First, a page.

In April, the court denied Harris' motion to quash, writing an opinion filled with troubling legal conclusions, finding Harris had no legal standing to challenge the subpoena since he didn't own his tweets, and allowing the government to access content and location data without a search warrant. Thankfully, Twitter stepped up to challenge the subpoena since the court ruled Harris couldn't do it himself, and together with the ACLU and Public Knowledge, ...

Top 10 Takedowns in Google’s Copyright Transparency Report

Thursday, July 5th, 2012

When Google released its new Copyright Transparency Report on takedown requests of its Search results, we got new insights into the massive number of complaints the search giant receives. We also saw that there are many requests that don't seem to meet the standard of a "good faith belief" of infringement. Google said in the report that it refuses to comply with requests that are obviously inaccurate or intentionally abusive, which accounts for about 3% of the total. While Google deserves to be commended for that example of good citizenship, they can't catch everything.

The following list shows the Top 10 takedowns that stood out as looking like misuse of the DMCA.  It's by no means exhaustive, and compiled simply by looking through some of the listings that caught our eye. We've said before: in practice, the DMCA's notice-and-takedown procedures are ripe for abuse. These takedowns show how that abuse could happen.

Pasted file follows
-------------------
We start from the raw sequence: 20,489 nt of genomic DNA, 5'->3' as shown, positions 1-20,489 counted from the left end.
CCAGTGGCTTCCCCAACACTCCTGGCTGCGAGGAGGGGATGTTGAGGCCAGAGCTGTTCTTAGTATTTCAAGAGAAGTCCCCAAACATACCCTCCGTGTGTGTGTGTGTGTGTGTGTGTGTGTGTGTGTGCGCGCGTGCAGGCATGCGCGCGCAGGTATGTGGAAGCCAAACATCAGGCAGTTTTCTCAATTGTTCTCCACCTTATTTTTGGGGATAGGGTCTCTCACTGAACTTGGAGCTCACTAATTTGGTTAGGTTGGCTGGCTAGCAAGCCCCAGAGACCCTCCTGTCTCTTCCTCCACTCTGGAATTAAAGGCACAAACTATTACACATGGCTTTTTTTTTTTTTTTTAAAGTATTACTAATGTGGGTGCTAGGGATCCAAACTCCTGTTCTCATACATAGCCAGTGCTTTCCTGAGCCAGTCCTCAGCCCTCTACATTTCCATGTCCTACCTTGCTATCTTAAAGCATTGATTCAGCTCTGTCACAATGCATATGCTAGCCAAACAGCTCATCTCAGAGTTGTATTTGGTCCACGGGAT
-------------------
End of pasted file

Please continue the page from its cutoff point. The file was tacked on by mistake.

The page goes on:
1. Microsoft sent a takedown for a Chilling Effects report on a prior takedown. As you can imagine, the original takedown notice can hardly be considered infringing.  Microsoft has informed us that it has changed its process, so hopefully this will be its last takedown of ...

UC Violates Journalist’s Rights; California Taxpayers Lose $162,500

Thursday, July 5th, 2012

In another example of universities violating individual rights and leaving taxpayers with the bill, Californians are out $162,500 following the University of California, Berkeley's settlement with a photojournalist whose photographs of a protest on Berkeley's campus were wrongfully seized during the December 11, 2009, event. 

David Morse, a journalist with Indybay, had been covering the protest against fee increases and budget cuts outside Berkeley Chancellor Robert Birgeneau's on-campus residence when things turned violent and protesters began breaking windows and throwing torches. As UC police started arresting people, Morse was approached by an officer who, according to a lawsuit filed in U.S. District Court in Oakland, ignored his press pass and told him "[W]e want your camera. We believe your camera contains evidence of a crime."